2020-07-26 13:33 UTC

Implementation of the C# IO container

Monday, 13 July 2020 06:02:00 UTC

Implementation details of the C# IO container.

This article is part of an article series about the IO container in C#. In the previous articles, you've seen how a type like IO<T> can be used to distinguish between pure functions and impure actions.

The point of the article series is to illustrate the concept that Haskell uses to impose the functional interaction law at compile time. The implementation details really aren't important. Still, I believe that I know my readership well enough that a substantial fraction would be left unsatisfied if I didn't share the implementation details.

I consider this an appendix to the article series. It's not really what this is all about, but here it is, nonetheless.

Constructor #

Based on the public API already published, the constructor implementation hardly comes as a surprise.

private readonly Func<T> item;
 
public IO(Func<T> item)
{
    this.item = item;
}

The IO<T> class is little more than a wrapper around a lazily evaluated function, with the restriction that while you can put a Func<T> object into an IO object, you can never get it out again. Thus, the item is a private class field instead of a public property.

SelectMany #

The SelectMany method is a little more tricky:

public IO<TResult> SelectMany<TResult>(Func<TIO<TResult>> selector)
{
    return new IO<TResult>(() => selector(item()).item());
}

To guarantee referential transparency, we don't want the method to trigger evaluation of the lazy value, so the selector has to run inside a new lazy computation. This produces a lazy IO value that the method then has to unwrap inside another lazy computation. Such a translation from Func<IO<TResult>> to a new IO object with a Func<TResult> inside it is reminiscent of what in Haskell is known as a traversal.

UnsafePerformIO #

Finally, the UnsafePerformIO method isn't part of the API, but as explained in the previous article, this is the special method that the hypothetical parallel-world framework calls on the IO<Unit> returned by Main methods.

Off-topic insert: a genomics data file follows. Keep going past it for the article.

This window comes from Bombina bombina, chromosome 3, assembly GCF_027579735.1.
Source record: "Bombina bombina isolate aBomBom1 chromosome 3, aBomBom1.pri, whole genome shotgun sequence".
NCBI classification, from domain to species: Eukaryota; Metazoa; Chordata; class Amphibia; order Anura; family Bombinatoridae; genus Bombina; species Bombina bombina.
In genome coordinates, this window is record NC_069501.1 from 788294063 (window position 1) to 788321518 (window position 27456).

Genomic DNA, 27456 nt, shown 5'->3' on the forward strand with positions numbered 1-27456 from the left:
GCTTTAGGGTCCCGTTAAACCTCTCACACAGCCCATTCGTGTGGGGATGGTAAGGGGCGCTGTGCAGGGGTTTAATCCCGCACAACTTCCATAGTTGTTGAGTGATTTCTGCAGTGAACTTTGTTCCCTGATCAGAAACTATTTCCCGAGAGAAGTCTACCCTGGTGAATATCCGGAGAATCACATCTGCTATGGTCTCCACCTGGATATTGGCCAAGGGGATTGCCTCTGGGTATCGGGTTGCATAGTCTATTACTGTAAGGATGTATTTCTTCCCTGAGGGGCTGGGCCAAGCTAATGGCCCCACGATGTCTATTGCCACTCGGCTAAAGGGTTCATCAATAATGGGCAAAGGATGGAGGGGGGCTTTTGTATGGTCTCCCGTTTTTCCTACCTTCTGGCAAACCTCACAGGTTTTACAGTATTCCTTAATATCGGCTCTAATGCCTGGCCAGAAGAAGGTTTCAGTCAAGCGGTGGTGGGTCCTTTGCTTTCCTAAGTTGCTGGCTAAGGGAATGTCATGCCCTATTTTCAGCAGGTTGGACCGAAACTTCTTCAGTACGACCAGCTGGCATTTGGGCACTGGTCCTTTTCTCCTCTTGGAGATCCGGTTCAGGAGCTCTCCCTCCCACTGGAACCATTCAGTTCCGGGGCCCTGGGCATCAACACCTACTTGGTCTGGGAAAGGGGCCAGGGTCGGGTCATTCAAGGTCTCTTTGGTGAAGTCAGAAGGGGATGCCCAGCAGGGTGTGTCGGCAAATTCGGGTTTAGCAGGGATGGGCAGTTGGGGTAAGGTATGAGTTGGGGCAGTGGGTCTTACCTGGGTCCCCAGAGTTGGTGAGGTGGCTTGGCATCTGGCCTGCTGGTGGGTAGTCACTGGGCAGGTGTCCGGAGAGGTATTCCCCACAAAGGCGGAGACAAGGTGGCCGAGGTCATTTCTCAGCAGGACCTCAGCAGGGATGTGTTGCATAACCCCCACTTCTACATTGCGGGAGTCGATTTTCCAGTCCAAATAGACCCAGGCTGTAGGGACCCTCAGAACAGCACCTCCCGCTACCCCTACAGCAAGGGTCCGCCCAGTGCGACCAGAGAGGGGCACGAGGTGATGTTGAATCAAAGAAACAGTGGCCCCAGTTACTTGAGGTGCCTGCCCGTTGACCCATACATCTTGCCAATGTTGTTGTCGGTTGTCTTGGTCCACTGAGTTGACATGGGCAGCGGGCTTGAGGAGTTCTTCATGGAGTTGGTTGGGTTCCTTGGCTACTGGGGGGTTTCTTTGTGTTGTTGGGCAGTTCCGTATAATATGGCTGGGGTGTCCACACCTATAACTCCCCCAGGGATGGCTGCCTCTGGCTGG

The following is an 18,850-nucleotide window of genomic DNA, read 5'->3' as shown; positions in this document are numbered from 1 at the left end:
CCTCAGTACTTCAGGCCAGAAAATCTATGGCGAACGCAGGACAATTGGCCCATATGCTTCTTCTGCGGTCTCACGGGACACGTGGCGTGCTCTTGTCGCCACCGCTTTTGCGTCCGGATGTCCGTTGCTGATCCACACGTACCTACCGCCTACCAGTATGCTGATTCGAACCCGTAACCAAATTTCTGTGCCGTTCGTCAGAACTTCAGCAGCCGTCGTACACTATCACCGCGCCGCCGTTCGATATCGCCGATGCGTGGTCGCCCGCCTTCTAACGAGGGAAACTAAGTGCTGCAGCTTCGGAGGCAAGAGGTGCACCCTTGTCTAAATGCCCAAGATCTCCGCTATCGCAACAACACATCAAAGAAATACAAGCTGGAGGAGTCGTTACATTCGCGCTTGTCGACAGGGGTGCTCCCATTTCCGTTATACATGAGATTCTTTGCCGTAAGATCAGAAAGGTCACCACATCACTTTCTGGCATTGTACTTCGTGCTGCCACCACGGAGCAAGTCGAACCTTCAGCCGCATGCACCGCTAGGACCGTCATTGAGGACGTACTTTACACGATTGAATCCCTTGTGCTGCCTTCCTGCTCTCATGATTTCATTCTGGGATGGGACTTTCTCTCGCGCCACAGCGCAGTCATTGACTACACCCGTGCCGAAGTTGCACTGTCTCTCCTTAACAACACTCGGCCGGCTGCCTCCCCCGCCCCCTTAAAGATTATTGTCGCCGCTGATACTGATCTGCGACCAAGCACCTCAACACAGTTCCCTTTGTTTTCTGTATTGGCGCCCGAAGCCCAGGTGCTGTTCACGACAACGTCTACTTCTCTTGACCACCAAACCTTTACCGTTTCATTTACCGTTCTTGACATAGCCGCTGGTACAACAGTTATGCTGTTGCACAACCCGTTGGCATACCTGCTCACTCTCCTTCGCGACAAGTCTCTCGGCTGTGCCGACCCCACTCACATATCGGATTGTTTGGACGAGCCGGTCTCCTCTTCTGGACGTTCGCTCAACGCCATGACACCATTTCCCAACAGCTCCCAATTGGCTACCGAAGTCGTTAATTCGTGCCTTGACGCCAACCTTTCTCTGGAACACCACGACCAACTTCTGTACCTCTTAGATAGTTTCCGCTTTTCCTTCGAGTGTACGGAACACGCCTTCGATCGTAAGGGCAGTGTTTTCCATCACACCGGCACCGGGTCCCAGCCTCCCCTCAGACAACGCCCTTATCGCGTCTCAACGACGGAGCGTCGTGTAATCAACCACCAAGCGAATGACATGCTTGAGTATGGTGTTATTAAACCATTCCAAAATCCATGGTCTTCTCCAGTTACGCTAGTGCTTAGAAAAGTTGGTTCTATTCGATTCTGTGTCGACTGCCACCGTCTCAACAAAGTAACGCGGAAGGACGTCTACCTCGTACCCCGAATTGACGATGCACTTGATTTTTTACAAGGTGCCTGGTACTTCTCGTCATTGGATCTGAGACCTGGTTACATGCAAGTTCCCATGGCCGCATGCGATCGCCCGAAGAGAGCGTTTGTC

internal T UnsafePerformIO()
{
    return item();
}

Since only the framework is supposed to call this method, it's internal by design. The only thing it does is to force evaluation of the lazy item.

Conclusion #

Most of the implementation of IO<T> is straightforward, with the single exception of SelectMany, which has to jump through a few hoops to keep the behaviour lazy until it's activated.

Once more I want to point out that the purpose of this article series is to explain how a type system like Haskell's guarantees referential transparency. C# could do the same, but it'd require that all impure actions in all libraries in the entire .NET ecosystem were to return IO values. That's not going to happen, but something similar already has happened. Read on in the next article.

Next: Task asynchronous programming as an IO surrogate.


Comments

In your previous post, you said

Haskell is a lazily evaluated language. That's an important piece of the puzzle, so I've modelled the IO<T> example so that it only wraps Lazy values. That emulates Haskell's behaviour in C#.

After several days, I finally feel like I fully understand this.

The concept of lazy has serveral slightly different definitions depending on the context. Haskell is a lazily evaluated language in the sense that its evaluation strategy is call by need. In C#, both Lazy<T> and Func<T> are lazy in the sense that neither actually contains a T, but both could produce a T if asked to do so. The difference is the presence or absence of caching. I remember all this by saying that Lazy<T> is lazy with caching and Func<T> is lazy without caching. So Lazy<T> is to call by need as Func<T> is to call by name.